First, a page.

Have you read NewSoftSerial? It is significantly more complex for a beginner to get to grips with and understand. So it may be technically superior (in some dimensions), but significantly inferior for other purposes i.e. learning.

I don't see why the SoftwareSerial library example referenced on that library page is not included in the Arduino IDE download, on the Examples menu. It looks like an error to miss it.

If someone has decided to make SoftwareSerial obsolete or deprecated, then there should be a clear statement in the code, and documentation (library and release notes) to say so.

If the recommended library is NewSoftSerial, put a clear statement at the top of the SoftwareSerial library page and the library reference page.

Then, everything is clear. No 'clues', or 'hints', or making things so awkward that it looks like a bug.
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I don't see why the SoftwareSerial library example referenced on that library page is not included in the Arduino IDE download, on the Examples menu. It looks like an error to miss it.
The library IS included in the Arduino 0022 download for windows. The fact that examples are not should be a clue for you to stop using it.
« Last Edit: January 18, 2011, 10:40:21 am by PaulS » Logged

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The library IS included in the Arduino 0022 download for windows.
Understood
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The fact that examples are not should be a clue for you to stop using it.
No. IMHO that is an awful, bad, bad way to handle obsolete or deprecated components.
As my old boss used to say "Assume makes an ASS of U and ME" :-)
We need to strive to be clear about boundaries and scope.

IMHO, removing the example, so that anyone gets to this state where they have to ask about it (already wasted time), and then responding "you can guess what status it must be when the example is missing" is not a Quality Approach (TM:-).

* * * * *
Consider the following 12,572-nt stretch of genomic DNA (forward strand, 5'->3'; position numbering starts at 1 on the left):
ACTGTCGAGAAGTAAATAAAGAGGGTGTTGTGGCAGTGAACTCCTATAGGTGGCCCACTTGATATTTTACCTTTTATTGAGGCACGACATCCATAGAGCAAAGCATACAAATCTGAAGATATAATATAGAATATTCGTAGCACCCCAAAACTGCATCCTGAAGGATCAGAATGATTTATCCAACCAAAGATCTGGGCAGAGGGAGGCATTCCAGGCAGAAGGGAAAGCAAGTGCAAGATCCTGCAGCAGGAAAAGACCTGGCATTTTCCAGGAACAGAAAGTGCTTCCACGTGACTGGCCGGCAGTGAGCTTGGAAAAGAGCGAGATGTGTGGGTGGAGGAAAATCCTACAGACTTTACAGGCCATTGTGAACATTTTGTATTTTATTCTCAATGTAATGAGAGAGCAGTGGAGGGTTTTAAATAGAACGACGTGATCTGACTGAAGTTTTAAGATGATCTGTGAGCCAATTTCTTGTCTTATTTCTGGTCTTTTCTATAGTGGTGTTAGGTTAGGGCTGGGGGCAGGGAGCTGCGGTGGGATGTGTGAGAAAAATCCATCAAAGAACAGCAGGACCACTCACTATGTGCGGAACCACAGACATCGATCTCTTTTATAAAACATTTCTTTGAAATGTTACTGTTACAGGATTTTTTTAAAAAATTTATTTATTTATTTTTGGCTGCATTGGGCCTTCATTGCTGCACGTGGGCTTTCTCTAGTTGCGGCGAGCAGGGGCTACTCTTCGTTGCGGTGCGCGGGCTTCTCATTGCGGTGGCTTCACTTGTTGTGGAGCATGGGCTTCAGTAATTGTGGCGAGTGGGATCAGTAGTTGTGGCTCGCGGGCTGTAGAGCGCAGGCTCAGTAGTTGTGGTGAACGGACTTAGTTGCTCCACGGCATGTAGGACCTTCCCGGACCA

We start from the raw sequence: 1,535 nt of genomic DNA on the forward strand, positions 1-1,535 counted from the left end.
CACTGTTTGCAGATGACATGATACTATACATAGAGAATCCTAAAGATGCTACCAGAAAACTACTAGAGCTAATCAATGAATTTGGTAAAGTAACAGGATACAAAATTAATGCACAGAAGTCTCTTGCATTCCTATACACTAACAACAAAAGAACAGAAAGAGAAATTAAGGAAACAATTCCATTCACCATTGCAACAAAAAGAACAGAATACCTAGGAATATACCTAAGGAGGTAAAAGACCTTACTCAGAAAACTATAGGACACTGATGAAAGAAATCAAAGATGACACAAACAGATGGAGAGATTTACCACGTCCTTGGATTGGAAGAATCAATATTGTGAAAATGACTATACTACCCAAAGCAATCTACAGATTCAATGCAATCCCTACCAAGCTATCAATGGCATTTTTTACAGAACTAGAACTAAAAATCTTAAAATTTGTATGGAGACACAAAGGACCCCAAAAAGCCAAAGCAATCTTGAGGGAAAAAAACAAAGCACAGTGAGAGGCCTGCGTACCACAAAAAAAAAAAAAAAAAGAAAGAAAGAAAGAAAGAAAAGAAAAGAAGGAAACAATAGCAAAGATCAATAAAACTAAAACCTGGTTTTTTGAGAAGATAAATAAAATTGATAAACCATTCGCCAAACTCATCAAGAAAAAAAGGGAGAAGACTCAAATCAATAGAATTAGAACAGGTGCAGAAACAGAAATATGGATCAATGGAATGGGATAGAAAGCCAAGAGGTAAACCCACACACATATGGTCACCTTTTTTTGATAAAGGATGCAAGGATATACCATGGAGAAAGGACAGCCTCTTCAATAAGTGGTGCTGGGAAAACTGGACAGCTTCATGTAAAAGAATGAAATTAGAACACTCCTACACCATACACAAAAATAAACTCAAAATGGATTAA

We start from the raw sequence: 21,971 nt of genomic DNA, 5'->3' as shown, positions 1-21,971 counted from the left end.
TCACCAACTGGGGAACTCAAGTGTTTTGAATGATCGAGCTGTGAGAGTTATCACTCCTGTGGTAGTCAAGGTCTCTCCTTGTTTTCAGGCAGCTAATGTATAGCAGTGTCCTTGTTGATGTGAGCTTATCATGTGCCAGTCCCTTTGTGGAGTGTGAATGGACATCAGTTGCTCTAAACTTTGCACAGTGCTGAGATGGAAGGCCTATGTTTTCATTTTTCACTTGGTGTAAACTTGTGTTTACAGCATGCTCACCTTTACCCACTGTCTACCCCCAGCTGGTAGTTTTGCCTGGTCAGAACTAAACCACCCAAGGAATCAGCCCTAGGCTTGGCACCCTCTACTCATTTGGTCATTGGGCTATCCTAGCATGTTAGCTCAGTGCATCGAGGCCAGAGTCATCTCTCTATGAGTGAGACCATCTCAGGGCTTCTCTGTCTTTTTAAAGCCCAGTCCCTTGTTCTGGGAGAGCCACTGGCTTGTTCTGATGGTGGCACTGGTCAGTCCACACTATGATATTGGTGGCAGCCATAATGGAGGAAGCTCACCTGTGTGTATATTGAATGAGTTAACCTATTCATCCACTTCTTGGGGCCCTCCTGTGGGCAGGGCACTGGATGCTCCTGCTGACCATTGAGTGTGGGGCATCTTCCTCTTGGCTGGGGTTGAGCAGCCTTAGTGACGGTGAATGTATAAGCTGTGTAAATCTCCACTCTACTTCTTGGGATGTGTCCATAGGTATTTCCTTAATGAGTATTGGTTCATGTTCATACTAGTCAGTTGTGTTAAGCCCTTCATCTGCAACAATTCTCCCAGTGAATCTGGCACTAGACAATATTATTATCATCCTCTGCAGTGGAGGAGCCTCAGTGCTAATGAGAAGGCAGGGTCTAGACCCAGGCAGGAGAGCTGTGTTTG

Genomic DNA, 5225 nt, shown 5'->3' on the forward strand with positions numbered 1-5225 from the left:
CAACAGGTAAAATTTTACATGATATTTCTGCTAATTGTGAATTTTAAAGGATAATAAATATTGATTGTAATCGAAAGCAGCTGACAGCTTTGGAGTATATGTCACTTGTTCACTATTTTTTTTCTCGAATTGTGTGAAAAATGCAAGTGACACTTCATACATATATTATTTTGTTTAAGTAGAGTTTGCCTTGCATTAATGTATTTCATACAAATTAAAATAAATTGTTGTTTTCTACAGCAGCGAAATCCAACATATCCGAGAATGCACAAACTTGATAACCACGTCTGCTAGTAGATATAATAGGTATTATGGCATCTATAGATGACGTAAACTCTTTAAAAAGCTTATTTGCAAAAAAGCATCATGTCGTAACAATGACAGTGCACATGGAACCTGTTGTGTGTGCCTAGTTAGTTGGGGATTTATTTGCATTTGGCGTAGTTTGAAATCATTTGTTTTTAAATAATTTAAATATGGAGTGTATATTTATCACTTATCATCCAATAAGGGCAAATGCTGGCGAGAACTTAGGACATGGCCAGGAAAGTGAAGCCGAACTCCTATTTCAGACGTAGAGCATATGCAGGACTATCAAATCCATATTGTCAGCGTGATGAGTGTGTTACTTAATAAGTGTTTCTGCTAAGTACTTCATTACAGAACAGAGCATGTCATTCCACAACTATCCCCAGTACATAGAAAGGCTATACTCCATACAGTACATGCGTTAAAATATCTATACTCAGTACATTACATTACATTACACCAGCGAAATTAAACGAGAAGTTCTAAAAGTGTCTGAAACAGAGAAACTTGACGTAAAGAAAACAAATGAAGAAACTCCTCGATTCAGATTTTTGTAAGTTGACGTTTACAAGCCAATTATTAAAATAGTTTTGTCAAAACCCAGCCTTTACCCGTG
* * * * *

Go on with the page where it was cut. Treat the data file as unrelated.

As I wrote, if it is obsolete or deprecated, it should be clear and unambiguous.

Write that it is obsolete or deprecated in the Libraries/Reference documentation, Release Notes and the code and example.

If it is not obsolete or deprecated, include the example so that folks can test it to get some confidence that it works, and see how it works. This is what usually happens for libraries included with the Arduino IDE, and it is very, very helpful.

IMHO Folks should never need to guess at the status of code included in the Arduino IDE.

If there is a library with some better features, include that comment right next to SoftwareSerial in the Libraries/Reference page, and even in the SoftwareSerial code example.

Otherwise bugs are even harder to find, and beginners are left wondering what to do.

I thought the lack of the SoftwareSerial example code (from the Library reference page) being included in the IDE download was a bug, and I still think it is a bug.

It is either a bug in :
- the contents of the download because the example code is missing, or
- in the reference documentation which should say it is deprecated and will be obsolete at some date or status, or
- in the process around deprecating components prior to making them obsolete, because IMHO it shouldn't ever be unclear.
« Last Edit: January 18, 2011, 01:24:08 pm by gbulmer » Logged

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But, but, but the Uno Punto Zero project is going to fix all that.  smiley-wink

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Forum to discuss about the official release of Arduino's conglomerate. This is both for hardware, software, examples, and documentation. If it is needed we will expand this forum board into a category by itself
.



Lefty
« Last Edit: January 18, 2011, 01:28:00 pm by retrolefty » Logged

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But, but, but the Uno Punto Zero project is going to fix all that.  
:-)

Of course!
I have been a fool.
You have enlightened me. Thank you, thank you.
The scales have fallen from my eyes :-)

IMHO, making stuff obsolete, and the process around removing things is a thorny issue. IMHO the Arduino team has made an astonishingly, good, tasteful job of dealing with thorny issues. I have total confidence in their ability to do this well too.

I don't feel pre-pending 'New' to a name is good. Do we get NewNewSoftSerial next, then NewNewNewSoftSerial, maybe New4SoftSerial? Where do the previous versions get archived?

I don't think failing to include library example code, which clearly exist, in the download is a good approach to clearly announcing that a library is deprecated. That feels wrong.

Anyway, I've tried to contribute what I can.
« Last Edit: January 18, 2011, 01:40:18 pm by gbulmer » Logged

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I don't feel pre-pending 'New' to a name is good.
The Arduino team didn't do that. A member of the forum saw a need for a better software serial class, and developed a new one. What to call it? Well, SoftwareSerial2 seems kind of clunky.